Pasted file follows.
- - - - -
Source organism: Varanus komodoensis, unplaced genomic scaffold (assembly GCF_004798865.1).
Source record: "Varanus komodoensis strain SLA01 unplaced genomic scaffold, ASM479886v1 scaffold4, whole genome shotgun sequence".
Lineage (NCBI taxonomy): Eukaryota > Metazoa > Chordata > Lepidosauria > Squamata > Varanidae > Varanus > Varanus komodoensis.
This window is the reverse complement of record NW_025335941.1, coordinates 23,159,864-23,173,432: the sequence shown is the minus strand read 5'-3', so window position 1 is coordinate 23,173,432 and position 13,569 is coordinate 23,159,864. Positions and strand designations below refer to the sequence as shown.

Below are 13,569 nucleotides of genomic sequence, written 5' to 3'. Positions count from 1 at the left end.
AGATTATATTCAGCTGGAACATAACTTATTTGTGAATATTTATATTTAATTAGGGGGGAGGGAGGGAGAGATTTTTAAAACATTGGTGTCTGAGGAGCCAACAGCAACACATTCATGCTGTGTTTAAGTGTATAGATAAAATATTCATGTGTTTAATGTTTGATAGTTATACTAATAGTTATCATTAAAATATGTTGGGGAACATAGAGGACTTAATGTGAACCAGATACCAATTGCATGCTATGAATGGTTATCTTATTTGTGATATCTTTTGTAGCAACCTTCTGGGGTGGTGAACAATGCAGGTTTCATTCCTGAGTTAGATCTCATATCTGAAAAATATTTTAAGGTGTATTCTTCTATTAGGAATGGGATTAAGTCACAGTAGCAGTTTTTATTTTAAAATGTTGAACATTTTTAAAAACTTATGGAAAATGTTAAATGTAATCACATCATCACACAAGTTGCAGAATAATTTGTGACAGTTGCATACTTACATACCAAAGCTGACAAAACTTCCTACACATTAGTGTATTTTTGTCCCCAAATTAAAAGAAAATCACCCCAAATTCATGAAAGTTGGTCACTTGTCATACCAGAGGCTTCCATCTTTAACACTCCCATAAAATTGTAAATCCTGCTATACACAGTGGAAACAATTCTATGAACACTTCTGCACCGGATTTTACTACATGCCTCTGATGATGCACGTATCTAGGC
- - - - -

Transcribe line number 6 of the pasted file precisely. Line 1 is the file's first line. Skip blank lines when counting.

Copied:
AGATTATATTCAGCTGGAACATAACTTATTTGTGAATATTTATATTTAATTAGGGGGGAGGGAGGGAGAGATTTTTAAAACATTGGTGTCTGAGGAGCCAACAGCAACACATTCATGCTGTGTTTAAGTGTATAGATAAAATATTCATGTGTTTAATGTTTGATAGTTATACTAATAGTTATCATTAAAATATGTTGGGGAACATAGAGGACTTAATGTGAACCAGATACCAATTGCATGCTATGAATGGTTATCTTATTTGTGATATCTTTTGTAGCAACCTTCTGGGGTGGTGAACAATGCAGGTTTCATTCCTGAGTTAGATCTCATATCTGAAAAATATTTTAAGGTGTATTCTTCTATTAGGAATGGGATTAAGTCACAGTAGCAGTTTTTATTTTAAAATGTTGAACATTTTTAAAAACTTATGGAAAATGTTAAATGTAATCACATCATCACACAAGTTGCAGAATAATTTGTGACAGTTGCATACTTACATACCAAAGCTGACAAAACTTCCTACACATTAGTGTATTTTTGTCCCCAAATTAAAAGAAAATCACCCCAAATTCATGAAAGTTGGTCACTTGTCATACCAGAGGCTTCCATCTTTAACACTCCCATAAAATTGTAAATCCTGCTATACACAGTGGAAACAATTCTATGAACACTTCTGCACCGGATTTTACTACATGCCTCTGATGATGCACGTATCTAGGC